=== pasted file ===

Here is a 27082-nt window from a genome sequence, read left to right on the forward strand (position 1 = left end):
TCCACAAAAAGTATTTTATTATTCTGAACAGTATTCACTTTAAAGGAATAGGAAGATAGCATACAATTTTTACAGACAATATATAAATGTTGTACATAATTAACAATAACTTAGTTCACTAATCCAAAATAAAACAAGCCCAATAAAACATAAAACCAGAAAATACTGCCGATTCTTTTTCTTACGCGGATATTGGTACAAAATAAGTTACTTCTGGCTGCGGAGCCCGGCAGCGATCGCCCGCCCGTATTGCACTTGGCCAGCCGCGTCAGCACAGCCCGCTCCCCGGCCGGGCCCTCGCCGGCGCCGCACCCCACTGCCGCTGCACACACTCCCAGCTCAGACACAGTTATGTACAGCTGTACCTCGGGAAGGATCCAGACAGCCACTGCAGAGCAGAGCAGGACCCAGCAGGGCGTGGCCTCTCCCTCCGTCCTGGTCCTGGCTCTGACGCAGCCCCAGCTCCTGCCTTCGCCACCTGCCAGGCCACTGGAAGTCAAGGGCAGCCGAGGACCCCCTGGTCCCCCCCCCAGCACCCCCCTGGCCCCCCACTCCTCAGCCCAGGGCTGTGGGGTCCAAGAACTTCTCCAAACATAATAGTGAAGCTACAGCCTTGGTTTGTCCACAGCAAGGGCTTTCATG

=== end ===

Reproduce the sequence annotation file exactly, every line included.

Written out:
Here is a 27082-nt window from a genome sequence, read left to right on the forward strand (position 1 = left end):
TCCACAAAAAGTATTTTATTATTCTGAACAGTATTCACTTTAAAGGAATAGGAAGATAGCATACAATTTTTACAGACAATATATAAATGTTGTACATAATTAACAATAACTTAGTTCACTAATCCAAAATAAAACAAGCCCAATAAAACATAAAACCAGAAAATACTGCCGATTCTTTTTCTTACGCGGATATTGGTACAAAATAAGTTACTTCTGGCTGCGGAGCCCGGCAGCGATCGCCCGCCCGTATTGCACTTGGCCAGCCGCGTCAGCACAGCCCGCTCCCCGGCCGGGCCCTCGCCGGCGCCGCACCCCACTGCCGCTGCACACACTCCCAGCTCAGACACAGTTATGTACAGCTGTACCTCGGGAAGGATCCAGACAGCCACTGCAGAGCAGAGCAGGACCCAGCAGGGCGTGGCCTCTCCCTCCGTCCTGGTCCTGGCTCTGACGCAGCCCCAGCTCCTGCCTTCGCCACCTGCCAGGCCACTGGAAGTCAAGGGCAGCCGAGGACCCCCTGGTCCCCCCCCCAGCACCCCCCTGGCCCCCCACTCCTCAGCCCAGGGCTGTGGGGTCCAAGAACTTCTCCAAACATAATAGTGAAGCTACAGCCTTGGTTTGTCCACAGCAAGGGCTTTCATG